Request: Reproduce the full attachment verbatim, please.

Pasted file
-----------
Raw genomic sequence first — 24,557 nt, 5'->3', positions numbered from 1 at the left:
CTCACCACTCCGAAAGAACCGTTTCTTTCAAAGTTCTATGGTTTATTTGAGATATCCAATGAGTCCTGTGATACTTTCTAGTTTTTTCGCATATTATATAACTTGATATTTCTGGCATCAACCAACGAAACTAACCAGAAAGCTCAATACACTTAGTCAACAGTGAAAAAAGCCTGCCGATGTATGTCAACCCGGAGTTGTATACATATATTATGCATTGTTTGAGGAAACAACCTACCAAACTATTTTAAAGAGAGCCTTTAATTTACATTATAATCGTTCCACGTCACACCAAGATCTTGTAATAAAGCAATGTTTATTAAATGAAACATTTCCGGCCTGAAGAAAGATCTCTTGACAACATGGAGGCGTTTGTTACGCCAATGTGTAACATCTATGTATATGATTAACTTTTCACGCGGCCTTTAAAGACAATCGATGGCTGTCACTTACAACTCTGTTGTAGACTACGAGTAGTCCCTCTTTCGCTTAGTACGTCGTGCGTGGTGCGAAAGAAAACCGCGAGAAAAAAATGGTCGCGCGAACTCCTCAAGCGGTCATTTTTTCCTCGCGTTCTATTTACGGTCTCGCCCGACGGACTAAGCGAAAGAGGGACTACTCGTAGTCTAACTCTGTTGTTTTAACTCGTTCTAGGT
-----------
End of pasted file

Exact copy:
Raw genomic sequence first — 24,557 nt, 5'->3', positions numbered from 1 at the left:
CTCACCACTCCGAAAGAACCGTTTCTTTCAAAGTTCTATGGTTTATTTGAGATATCCAATGAGTCCTGTGATACTTTCTAGTTTTTTCGCATATTATATAACTTGATATTTCTGGCATCAACCAACGAAACTAACCAGAAAGCTCAATACACTTAGTCAACAGTGAAAAAAGCCTGCCGATGTATGTCAACCCGGAGTTGTATACATATATTATGCATTGTTTGAGGAAACAACCTACCAAACTATTTTAAAGAGAGCCTTTAATTTACATTATAATCGTTCCACGTCACACCAAGATCTTGTAATAAAGCAATGTTTATTAAATGAAACATTTCCGGCCTGAAGAAAGATCTCTTGACAACATGGAGGCGTTTGTTACGCCAATGTGTAACATCTATGTATATGATTAACTTTTCACGCGGCCTTTAAAGACAATCGATGGCTGTCACTTACAACTCTGTTGTAGACTACGAGTAGTCCCTCTTTCGCTTAGTACGTCGTGCGTGGTGCGAAAGAAAACCGCGAGAAAAAAATGGTCGCGCGAACTCCTCAAGCGGTCATTTTTTCCTCGCGTTCTATTTACGGTCTCGCCCGACGGACTAAGCGAAAGAGGGACTACTCGTAGTCTAACTCTGTTGTTTTAACTCGTTCTAGGT